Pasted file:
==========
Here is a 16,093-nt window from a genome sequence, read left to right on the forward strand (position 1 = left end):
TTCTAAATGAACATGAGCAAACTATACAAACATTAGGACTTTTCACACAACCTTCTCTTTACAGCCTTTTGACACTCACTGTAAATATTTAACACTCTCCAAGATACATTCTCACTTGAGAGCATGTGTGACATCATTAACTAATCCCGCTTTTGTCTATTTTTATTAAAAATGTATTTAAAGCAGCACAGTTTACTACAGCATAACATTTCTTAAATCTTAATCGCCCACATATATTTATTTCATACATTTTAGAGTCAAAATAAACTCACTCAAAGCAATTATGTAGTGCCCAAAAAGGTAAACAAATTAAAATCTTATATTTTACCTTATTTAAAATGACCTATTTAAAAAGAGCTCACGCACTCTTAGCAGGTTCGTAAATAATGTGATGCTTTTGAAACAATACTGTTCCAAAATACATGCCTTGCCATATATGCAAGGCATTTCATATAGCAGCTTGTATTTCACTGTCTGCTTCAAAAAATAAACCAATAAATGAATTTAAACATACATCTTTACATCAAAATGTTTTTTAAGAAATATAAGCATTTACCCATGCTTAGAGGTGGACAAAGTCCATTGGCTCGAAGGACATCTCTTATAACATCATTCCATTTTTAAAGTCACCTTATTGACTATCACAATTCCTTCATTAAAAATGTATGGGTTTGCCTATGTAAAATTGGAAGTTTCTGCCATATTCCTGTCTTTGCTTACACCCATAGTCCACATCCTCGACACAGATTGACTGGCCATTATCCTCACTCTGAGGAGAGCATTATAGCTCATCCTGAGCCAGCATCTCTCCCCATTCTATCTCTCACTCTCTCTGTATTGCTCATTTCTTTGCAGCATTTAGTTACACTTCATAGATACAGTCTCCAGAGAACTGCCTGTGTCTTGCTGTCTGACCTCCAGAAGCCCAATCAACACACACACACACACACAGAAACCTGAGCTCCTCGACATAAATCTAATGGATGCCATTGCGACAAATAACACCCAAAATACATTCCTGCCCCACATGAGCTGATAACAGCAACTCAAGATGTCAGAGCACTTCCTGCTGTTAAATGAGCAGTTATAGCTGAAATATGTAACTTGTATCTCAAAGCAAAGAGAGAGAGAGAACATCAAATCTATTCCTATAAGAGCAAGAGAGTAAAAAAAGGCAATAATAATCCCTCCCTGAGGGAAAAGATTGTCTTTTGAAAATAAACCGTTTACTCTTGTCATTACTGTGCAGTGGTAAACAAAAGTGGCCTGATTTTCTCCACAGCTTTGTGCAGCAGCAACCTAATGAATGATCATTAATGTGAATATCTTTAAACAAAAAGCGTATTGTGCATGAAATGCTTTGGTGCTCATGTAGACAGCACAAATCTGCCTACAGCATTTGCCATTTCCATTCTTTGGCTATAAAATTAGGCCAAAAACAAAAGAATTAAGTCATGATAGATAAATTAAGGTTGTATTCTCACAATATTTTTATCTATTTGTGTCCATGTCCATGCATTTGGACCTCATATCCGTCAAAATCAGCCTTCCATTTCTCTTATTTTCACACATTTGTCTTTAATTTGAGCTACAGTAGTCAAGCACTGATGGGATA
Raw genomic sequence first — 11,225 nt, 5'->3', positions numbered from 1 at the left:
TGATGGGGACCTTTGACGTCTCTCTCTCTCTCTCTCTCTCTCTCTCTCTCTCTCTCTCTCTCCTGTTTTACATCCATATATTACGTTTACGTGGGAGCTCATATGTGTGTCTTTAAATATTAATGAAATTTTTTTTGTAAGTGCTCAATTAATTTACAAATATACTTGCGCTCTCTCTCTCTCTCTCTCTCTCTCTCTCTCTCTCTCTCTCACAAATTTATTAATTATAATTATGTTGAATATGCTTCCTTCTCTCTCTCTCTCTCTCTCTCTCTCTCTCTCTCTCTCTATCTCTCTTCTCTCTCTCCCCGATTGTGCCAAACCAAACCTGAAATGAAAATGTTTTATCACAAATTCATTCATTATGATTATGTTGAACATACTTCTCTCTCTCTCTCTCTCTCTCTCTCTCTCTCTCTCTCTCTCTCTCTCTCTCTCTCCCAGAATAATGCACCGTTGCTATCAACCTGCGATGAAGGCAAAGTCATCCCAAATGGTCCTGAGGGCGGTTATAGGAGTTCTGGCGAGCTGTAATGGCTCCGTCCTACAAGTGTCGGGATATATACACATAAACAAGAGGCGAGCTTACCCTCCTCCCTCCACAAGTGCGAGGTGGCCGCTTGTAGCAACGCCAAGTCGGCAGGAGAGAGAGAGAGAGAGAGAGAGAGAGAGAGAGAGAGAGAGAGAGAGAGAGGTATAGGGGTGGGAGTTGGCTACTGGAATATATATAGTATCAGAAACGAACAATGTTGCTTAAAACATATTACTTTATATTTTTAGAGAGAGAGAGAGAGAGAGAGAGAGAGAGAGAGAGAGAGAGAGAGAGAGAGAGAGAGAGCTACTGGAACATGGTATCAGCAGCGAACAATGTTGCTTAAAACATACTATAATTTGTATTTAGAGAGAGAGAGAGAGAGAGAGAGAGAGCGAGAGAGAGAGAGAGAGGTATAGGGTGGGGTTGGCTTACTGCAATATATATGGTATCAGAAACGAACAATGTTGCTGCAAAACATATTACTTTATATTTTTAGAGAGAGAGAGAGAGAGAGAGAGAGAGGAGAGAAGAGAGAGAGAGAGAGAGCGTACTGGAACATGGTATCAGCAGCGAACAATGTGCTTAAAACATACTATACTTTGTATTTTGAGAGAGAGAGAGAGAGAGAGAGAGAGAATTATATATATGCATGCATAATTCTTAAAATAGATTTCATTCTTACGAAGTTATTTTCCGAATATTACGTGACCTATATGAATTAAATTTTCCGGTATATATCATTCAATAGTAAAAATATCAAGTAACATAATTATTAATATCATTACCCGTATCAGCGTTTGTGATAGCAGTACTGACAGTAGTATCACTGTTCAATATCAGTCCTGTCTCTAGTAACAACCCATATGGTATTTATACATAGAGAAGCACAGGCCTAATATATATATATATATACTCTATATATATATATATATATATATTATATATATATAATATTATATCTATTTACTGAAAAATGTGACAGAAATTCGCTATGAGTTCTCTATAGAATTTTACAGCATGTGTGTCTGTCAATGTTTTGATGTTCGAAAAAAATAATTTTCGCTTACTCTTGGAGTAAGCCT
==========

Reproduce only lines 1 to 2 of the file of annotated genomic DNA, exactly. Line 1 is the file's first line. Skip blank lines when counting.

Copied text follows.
Here is a 16,093-nt window from a genome sequence, read left to right on the forward strand (position 1 = left end):
TTCTAAATGAACATGAGCAAACTATACAAACATTAGGACTTTTCACACAACCTTCTCTTTACAGCCTTTTGACACTCACTGTAAATATTTAACACTCTCCAAGATACATTCTCACTTGAGAGCATGTGTGACATCATTAACTAATCCCGCTTTTGTCTATTTTTATTAAAAATGTATTTAAAGCAGCACAGTTTACTACAGCATAACATTTCTTAAATCTTAATCGCCCACATATATTTATTTCATACATTTTAGAGTCAAAATAAACTCACTCAAAGCAATTATGTAGTGCCCAAAAAGGTAAACAAATTAAAATCTTATATTTTACCTTATTTAAAATGACCTATTTAAAAAGAGCTCACGCACTCTTAGCAGGTTCGTAAATAATGTGATGCTTTTGAAACAATACTGTTCCAAAATACATGCCTTGCCATATATGCAAGGCATTTCATATAGCAGCTTGTATTTCACTGTCTGCTTCAAAAAATAAACCAATAAATGAATTTAAACATACATCTTTACATCAAAATGTTTTTTAAGAAATATAAGCATTTACCCATGCTTAGAGGTGGACAAAGTCCATTGGCTCGAAGGACATCTCTTATAACATCATTCCATTTTTAAAGTCACCTTATTGACTATCACAATTCCTTCATTAAAAATGTATGGGTTTGCCTATGTAAAATTGGAAGTTTCTGCCATATTCCTGTCTTTGCTTACACCCATAGTCCACATCCTCGACACAGATTGACTGGCCATTATCCTCACTCTGAGGAGAGCATTATAGCTCATCCTGAGCCAGCATCTCTCCCCATTCTATCTCTCACTCTCTCTGTATTGCTCATTTCTTTGCAGCATTTAGTTACACTTCATAGATACAGTCTCCAGAGAACTGCCTGTGTCTTGCTGTCTGACCTCCAGAAGCCCAATCAACACACACACACACACACAGAAACCTGAGCTCCTCGACATAAATCTAATGGATGCCATTGCGACAAATAACACCCAAAATACATTCCTGCCCCACATGAGCTGATAACAGCAACTCAAGATGTCAGAGCACTTCCTGCTGTTAAATGAGCAGTTATAGCTGAAATATGTAACTTGTATCTCAAAGCAAAGAGAGAGAGAGAACATCAAATCTATTCCTATAAGAGCAAGAGAGTAAAAAAAGGCAATAATAATCCCTCCCTGAGGGAAAAGATTGTCTTTTGAAAATAAACCGTTTACTCTTGTCATTACTGTGCAGTGGTAAACAAAAGTGGCCTGATTTTCTCCACAGCTTTGTGCAGCAGCAACCTAATGAATGATCATTAATGTGAATATCTTTAAACAAAAAGCGTATTGTGCATGAAATGCTTTGGTGCTCATGTAGACAGCACAAATCTGCCTACAGCATTTGCCATTTCCATTCTTTGGCTATAAAATTAGGCCAAAAACAAAAGAATTAAGTCATGATAGATAAATTAAGGTTGTATTCTCACAATATTTTTATCTATTTGTGTCCATGTCCATGCATTTGGACCTCATATCCGTCAAAATCAGCCTTCCATTTCTCTTATTTTCACACATTTGTCTTTAATTTGAGCTACAGTAGTCAAGCACTGATGGGATA